Typical conjugation of the F plasmid from an F+ cell to an F cell is brought about by the conjugation pilus bringing the two cells into contact. A single strand of the F plasmid is transferred to the F cell, which is then made double stranded.
Diagram of conjugation. 1: Pilus of donor cell attaches to recipient cell. The donor cell contains a plasmid labeled F plasmid; the cell is labeled F+ donor cell. The recipient cell is labeled F- recipient cell and does not contain a plasmid. A bridge between them is labeled pilus. 2: Pilus contracts, drawing cells together to make contact with one another. 3: One strand of F plasmid DNA transfers from donor cell to recipient cell. 4: Donor synthesizes complementary strand to restore plasmid. Recipient synthesizes complementary strand to become F+ cell pith pilus. Both cells are now labeled F+ and contain a small circular plasmid.

Conjugation of F’ and Hfr Cells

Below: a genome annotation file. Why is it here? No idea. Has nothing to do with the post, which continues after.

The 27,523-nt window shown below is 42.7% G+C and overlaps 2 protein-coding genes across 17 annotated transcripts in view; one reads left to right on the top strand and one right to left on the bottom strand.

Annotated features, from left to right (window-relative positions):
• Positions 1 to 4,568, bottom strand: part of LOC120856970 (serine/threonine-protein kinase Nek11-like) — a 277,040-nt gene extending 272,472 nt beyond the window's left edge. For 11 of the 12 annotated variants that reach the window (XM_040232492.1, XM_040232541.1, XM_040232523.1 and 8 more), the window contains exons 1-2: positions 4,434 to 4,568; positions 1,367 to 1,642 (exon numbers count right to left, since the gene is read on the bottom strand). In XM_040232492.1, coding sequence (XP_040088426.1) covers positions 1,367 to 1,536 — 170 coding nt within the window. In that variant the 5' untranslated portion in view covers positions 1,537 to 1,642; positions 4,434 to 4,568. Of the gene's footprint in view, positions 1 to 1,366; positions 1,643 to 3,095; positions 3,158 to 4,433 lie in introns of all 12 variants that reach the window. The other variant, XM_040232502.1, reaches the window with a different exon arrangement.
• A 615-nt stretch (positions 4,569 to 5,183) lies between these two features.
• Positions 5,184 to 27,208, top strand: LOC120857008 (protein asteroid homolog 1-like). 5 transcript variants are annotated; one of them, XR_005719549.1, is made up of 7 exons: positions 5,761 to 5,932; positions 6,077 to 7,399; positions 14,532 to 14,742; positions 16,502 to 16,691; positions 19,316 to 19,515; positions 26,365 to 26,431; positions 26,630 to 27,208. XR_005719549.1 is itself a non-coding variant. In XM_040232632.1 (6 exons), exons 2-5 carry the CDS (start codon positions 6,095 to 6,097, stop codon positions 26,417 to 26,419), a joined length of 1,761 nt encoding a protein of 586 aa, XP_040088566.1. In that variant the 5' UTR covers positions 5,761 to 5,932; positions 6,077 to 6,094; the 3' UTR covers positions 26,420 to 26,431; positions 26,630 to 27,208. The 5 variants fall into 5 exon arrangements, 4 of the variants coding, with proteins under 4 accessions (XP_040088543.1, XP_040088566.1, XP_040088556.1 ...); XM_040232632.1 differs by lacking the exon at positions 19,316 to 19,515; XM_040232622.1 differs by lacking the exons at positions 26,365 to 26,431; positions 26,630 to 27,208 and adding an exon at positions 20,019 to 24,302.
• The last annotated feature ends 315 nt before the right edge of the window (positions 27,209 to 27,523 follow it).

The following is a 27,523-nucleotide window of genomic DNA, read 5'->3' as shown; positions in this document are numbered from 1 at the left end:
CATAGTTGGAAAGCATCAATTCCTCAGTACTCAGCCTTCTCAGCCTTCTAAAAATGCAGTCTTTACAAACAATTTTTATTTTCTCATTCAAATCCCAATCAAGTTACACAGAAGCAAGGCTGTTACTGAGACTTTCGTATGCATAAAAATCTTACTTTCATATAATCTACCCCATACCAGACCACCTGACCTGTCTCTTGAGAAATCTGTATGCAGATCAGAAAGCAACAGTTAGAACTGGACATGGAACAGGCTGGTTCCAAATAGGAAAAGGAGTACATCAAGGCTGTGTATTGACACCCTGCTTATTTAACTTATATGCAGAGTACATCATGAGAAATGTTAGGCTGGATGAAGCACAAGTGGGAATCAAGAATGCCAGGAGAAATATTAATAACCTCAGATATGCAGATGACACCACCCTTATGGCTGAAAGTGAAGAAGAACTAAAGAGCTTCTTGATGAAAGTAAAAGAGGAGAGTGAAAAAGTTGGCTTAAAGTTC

Although typical conjugation in E. coli results in the transfer of the F-plasmid DNA only, conjugation may also transfer chromosomal DNA. This is because the F plasmid occasionally integrates into the bacterial chromosome through recombination between the plasmid and the chromosome, forming an Hfr cell ([link]). “Hfr” refers to the high frequency of recombination seen when recipient F cells receive genetic information from Hfr cells through conjugation. Similar to the imprecise excision of a prophage during specialized transduction, the integrated F plasmid may also be imprecisely excised from the chromosome, producing an F’ plasmid that carries with it some chromosomal DNA adjacent to the integration site. On conjugation, this DNA is introduced to the recipient cell and may be either maintained as part of the F’ plasmid or be recombined into the recipient cell’s bacterial chromosome.